Royal Philharmonic Orchestra facts for kids
Quick facts for kidsRoyal Philarmonic Orchestra (RPO)
The RPO at Cadogan Hall, its home since 2004
|Concert hall||Cadogan Hall|
The Royal Philharmonic Orchestra (RPO), based in London, is a British Orchestra that was formed by Sir Thomas Beecham in 1946. In its early days, the orchestra secured profitable recording contracts and important engagements including the Glyndebourne Festival Opera and the concerts of the Royal Philharmonic Society. After Beecham's death in 1961 the orchestra's fortunes declined steeply; it battled for survival until the mid-1960s, when its future was secured after an Arts Council report recommended that it should receive public subsidy; a further crisis arose in the same era when it seemed that the orchestra's right to call itself "Royal" could be withdrawn.
Since Beecham's death, the RPO has had seven chief conductors, including Rudolf Kempe, Antal Doráti, André Previn and Vladimir Ashkenazy. Others closely associated with the orchestra have included Sir Charles Groves, Sir Charles Mackerras, Peter Maxwell Davies, Yehudi Menuhin and Leopold Stokowski.
In 2004, the orchestra acquired its first permanent London base, at the new Cadogan Hall in Chelsea. The RPO also gives concerts at the Royal Festival Hall, the Royal Albert Hall and venues around the UK and other countries. From its earliest days, the orchestra has been active in the recording studios, making film soundtracks and numerous gramophone recordings; many of the LP recordings conducted by Beecham and others have been reissued on compact disc. The Royal Philharmonic Orchestra (RPO) is a British orchestra based in London. It travels around to give concerts in many places.
The RPO was started just after World War II, in 1946, by the conductor Sir Thomas Beecham. Beecham did not start to get his players together until three weeks before the first concert which took place in Croydon on September 15, 1946. Beecham was principal conductor until his death in 1961.
Beecham controlled all the organization of the orchestra. After Beecham’s death, the orchestra was made into a self-governing group, like the other London orchestras. They went through some difficult years. In 1963 the Royal Philharmonic Society decided they would stop asking the RPO to play for their concerts, and in Glyndebourne, where the RPO had played for the opera since 1948, the London Philharmonic Orchestra became the resident orchestra instead. Sir Malcolm Sargent helped the orchestra to put on its own concerts at a cinema in north London.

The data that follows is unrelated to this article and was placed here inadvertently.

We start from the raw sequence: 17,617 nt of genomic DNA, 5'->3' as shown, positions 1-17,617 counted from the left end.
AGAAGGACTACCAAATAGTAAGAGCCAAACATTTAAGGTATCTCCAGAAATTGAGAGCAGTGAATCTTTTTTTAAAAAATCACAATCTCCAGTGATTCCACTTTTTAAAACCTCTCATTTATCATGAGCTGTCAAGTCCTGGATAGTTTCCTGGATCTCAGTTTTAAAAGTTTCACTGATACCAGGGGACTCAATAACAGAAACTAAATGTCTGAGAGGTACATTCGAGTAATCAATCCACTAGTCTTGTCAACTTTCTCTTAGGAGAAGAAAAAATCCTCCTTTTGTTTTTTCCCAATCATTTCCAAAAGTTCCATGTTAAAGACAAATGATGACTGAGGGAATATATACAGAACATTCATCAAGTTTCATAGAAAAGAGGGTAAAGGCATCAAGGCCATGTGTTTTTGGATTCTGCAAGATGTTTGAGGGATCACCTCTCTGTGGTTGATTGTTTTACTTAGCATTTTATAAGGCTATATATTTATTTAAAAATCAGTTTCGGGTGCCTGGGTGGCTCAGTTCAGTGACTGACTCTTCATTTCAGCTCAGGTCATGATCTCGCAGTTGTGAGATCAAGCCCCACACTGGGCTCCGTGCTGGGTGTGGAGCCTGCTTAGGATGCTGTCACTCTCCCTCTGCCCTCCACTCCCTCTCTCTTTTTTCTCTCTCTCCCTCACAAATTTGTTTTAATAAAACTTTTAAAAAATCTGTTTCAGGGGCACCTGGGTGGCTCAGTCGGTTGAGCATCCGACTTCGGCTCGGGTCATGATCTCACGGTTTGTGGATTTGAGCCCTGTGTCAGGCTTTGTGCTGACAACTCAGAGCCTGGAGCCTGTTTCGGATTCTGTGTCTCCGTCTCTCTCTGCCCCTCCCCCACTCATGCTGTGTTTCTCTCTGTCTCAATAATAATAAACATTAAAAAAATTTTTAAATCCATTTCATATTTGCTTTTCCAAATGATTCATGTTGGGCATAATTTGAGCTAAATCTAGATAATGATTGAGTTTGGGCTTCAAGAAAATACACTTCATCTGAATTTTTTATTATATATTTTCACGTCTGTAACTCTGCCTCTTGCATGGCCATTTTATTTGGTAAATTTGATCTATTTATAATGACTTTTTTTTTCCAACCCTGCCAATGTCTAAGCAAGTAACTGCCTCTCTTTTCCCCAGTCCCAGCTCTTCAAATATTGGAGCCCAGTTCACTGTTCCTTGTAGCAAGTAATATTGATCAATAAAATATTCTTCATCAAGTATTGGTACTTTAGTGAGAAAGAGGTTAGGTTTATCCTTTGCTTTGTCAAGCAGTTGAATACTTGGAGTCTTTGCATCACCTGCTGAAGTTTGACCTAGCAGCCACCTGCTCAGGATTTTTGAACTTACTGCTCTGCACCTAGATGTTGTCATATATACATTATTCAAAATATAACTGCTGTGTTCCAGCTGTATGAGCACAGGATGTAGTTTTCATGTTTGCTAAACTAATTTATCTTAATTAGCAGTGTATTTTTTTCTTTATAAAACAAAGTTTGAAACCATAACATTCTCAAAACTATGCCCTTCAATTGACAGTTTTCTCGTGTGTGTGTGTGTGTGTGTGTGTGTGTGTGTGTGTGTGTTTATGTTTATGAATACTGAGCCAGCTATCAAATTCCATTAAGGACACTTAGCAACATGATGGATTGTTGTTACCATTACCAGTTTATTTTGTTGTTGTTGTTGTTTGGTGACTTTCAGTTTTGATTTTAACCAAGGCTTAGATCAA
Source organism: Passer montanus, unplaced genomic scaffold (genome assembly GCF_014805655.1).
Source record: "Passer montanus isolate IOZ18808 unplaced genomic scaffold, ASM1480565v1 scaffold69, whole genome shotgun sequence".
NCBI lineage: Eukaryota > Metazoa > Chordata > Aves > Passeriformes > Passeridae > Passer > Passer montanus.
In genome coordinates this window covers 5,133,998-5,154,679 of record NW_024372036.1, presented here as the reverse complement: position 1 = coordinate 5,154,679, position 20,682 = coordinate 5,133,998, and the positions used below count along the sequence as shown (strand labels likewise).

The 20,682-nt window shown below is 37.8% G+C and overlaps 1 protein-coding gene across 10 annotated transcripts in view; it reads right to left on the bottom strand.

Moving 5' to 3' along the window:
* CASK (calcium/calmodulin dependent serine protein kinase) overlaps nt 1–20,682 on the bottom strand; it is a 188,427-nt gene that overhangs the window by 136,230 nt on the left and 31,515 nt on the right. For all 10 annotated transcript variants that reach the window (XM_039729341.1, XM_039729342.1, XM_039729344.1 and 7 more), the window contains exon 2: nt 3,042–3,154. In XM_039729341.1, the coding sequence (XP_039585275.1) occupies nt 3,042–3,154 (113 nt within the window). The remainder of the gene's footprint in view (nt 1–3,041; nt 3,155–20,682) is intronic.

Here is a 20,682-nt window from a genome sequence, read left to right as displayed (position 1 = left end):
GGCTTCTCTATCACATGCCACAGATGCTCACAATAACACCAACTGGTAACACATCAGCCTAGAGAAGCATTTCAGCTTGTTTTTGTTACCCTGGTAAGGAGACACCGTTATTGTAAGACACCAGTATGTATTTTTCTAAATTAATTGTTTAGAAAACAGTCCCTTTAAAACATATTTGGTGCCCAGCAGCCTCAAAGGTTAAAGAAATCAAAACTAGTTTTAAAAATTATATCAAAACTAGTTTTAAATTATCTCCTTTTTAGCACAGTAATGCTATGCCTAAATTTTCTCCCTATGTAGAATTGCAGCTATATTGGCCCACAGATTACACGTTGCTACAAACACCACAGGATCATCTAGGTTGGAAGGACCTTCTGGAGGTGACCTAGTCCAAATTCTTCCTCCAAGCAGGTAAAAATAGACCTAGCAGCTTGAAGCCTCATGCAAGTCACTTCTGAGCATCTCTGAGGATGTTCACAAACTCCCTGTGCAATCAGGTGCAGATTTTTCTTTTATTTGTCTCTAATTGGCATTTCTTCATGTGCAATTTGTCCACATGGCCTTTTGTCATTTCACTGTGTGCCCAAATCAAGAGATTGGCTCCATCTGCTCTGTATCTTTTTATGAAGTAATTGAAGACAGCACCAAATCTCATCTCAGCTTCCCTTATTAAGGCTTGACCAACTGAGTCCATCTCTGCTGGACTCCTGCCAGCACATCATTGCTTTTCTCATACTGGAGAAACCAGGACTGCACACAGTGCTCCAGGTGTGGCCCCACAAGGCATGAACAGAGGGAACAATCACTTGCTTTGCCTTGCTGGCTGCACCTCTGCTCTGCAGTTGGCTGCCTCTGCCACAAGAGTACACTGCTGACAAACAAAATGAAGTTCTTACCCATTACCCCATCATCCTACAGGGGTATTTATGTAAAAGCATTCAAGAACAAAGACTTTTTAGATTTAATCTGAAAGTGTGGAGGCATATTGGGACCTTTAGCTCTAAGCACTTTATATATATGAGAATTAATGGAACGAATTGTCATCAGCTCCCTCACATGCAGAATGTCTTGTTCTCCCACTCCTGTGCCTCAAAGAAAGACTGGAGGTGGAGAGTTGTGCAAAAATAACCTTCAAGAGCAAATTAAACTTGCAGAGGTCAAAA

The orchestra had made an agreement with the Royal Philharmonic Society about the concerts it would play. This meant it could call itself “Royal”. In the 1960s the work they were doing no longer allowed them to call themselves “Royal”, so in 1966 the Queen officially gave them the title “Royal”.
The orchestra made many recordings with Sir Thomas Beecham. In 1964 Igor Stravinsky recorded his opera "The Rake's Progress" with the RPO. From 1964 to 1979 they recorded many Gilbert and Sullivan operas with the D’Oyly Carte Opera Company.
The Royal Philharmonic Concert Orchestra is part of the same organization. They spend their time playing lighter classical music. The RPO have also worked with pop music groups and has given its own series of children’s concerts. In 2007 they announced a series of free educational workshops for the local community.
- Thomas Beecham (1946-1961)
- Rudolf Kempe (1962-1975)
- Antal Doráti (1975-1978)
- Walter Weller (1980-1985)
- André Previn (1985-1992)
- Vladimir Ashkenazy (1987-1994)
- Yuri Temirkanov (1992-1998)
- Daniele Gatti (1996-2009)
- Charles Dutoit (2009-present)
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Cadogan Hall, the RPO's home since 2004
In Spanish: Royal Philharmonic Orchestra para niños
Royal Philharmonic Orchestra Facts for Kids. Kiddle Encyclopedia.